Pet turtles can be the cause of the multi-state Salmonella outbreak

Georgia Reed
August 31, 2017

Turtles are known to carry the salmonella bacteria on their shells or skin but they do not get sick from the bacteria.

HARTFORD, Conn. (AP) - The U.S. Centers for Disease Control and Prevention says three people in CT are among dozens nationwide who have contracted a salmonella infection linked to turtles.

Despite the frustration of continued outbreaks, the CDC's Nichols says the number of illnesses we see now is much smaller than it would be if the tiny turtle ban and warnings were not in place. At least 16 people have been hospitalized, but no deaths have been reported. Twelve of the cases were in children 5 or younger.

According to the CDC, turtles and other reptiles or amphibians can contaminate households with Salmonella germs from their feces, so it is not necessary to touch or handle them to become infected.

In almost half of the cases reported by the CDC, the patients have said that they had some kind of contact with a turtle, by interacting either with them or with the turtle's environment, such as the water in a habitat. Six of nine people interviewed said they'd bought the turtle from a flea market or street vendor, or received it as a gift.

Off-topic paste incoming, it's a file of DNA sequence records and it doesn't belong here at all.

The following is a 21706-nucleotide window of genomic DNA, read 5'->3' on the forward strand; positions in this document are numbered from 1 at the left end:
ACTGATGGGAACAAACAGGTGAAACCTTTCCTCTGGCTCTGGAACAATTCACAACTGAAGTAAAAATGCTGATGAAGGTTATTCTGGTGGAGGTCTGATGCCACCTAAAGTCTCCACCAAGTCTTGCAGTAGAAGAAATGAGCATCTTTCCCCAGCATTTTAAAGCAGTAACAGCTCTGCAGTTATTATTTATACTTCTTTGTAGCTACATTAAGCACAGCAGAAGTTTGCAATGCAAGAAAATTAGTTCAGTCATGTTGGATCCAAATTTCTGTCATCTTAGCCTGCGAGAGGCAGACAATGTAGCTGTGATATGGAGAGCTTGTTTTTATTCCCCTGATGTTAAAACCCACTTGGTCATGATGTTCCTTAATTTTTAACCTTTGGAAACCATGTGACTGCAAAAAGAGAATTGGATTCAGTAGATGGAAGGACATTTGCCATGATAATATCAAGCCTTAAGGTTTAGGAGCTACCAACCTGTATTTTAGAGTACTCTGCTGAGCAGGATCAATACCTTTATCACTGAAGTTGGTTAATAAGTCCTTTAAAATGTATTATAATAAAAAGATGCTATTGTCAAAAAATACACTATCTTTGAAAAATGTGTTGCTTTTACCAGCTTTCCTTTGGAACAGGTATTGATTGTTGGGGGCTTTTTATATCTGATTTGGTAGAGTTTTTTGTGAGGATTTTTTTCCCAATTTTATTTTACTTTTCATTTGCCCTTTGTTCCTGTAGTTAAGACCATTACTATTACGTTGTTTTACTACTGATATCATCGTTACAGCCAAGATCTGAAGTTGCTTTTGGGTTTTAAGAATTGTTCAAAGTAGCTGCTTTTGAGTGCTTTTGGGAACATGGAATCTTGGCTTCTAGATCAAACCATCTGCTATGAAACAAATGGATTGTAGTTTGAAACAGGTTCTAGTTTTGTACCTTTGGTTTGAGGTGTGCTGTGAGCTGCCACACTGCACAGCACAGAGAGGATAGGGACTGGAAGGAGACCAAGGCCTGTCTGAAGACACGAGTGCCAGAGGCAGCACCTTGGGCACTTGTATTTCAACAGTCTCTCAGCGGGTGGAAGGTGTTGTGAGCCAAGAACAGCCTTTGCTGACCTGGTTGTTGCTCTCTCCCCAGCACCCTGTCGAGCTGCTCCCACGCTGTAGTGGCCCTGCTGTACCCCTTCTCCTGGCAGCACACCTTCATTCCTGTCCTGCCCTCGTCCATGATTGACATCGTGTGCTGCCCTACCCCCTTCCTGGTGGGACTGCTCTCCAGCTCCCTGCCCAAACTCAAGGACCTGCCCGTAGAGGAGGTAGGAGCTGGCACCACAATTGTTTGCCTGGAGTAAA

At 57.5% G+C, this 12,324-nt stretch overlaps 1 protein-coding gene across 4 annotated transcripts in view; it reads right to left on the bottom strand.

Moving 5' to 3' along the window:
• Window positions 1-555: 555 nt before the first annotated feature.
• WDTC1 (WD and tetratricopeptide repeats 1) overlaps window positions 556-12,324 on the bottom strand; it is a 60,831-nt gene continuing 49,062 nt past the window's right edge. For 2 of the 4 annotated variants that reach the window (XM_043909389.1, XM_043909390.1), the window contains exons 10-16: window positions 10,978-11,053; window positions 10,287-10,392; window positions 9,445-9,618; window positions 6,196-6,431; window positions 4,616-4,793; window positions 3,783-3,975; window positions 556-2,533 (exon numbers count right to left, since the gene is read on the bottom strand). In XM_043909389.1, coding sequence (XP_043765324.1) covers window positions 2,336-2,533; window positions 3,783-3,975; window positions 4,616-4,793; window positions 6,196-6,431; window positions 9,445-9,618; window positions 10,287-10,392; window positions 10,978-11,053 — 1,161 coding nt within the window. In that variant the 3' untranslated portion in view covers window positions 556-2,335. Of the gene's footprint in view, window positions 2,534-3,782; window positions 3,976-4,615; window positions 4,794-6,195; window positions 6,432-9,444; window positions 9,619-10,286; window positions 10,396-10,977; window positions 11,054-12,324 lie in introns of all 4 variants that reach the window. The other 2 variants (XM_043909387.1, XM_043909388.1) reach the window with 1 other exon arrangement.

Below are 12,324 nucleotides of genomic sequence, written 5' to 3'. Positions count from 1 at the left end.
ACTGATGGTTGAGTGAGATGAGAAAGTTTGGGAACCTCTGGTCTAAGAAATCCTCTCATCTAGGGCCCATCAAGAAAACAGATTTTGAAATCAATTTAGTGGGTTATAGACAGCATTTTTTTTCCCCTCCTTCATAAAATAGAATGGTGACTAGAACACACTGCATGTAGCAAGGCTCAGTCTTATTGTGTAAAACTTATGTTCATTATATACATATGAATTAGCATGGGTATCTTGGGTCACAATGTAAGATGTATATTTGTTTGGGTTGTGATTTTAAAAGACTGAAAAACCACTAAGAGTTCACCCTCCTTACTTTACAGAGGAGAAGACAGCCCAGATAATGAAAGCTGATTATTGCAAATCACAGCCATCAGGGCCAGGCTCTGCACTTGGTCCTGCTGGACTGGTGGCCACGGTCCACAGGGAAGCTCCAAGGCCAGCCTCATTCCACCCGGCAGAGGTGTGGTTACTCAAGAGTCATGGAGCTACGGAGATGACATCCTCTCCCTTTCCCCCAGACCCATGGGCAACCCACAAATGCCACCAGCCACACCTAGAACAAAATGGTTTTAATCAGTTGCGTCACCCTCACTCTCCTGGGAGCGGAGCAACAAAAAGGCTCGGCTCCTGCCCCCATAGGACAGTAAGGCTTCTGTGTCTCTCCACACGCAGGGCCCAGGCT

The Centers for Disease Control and Prevention advises against turtles as pets because they can be linked to Salmonella infections.

The CDC has generally encouraged pet seekers - particularly homes with small children, elderly adults or people with compromised immune systems - to steer clear of shelled reptiles.

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In 2015 and 2016, more than 200 people were sickened in similar outbreaks linked to small turtles.

They may seem cute and kids love to play with them, but pet turtles can make you sick.

Also, about one-third of the victims have been kids younger than 5, who are more susceptible to getting sick due to their little immune systems and, well, hygiene. The good news is that most people feel better after five to seven days of being sick.

The agency has so far reported 37 cases of salmonella illness, 11 of which occurred in NY. This close genetic relationship means that people in this outbreak are more likely to share a common source of infection. The results proved that the strain of salmonella in human outbreaks is genetically closely linked to the bacteria carried by these turtles.

People should be careful when they have contact with turtles and other reptiles.

Very small turtles are especially risky, the CDC said.

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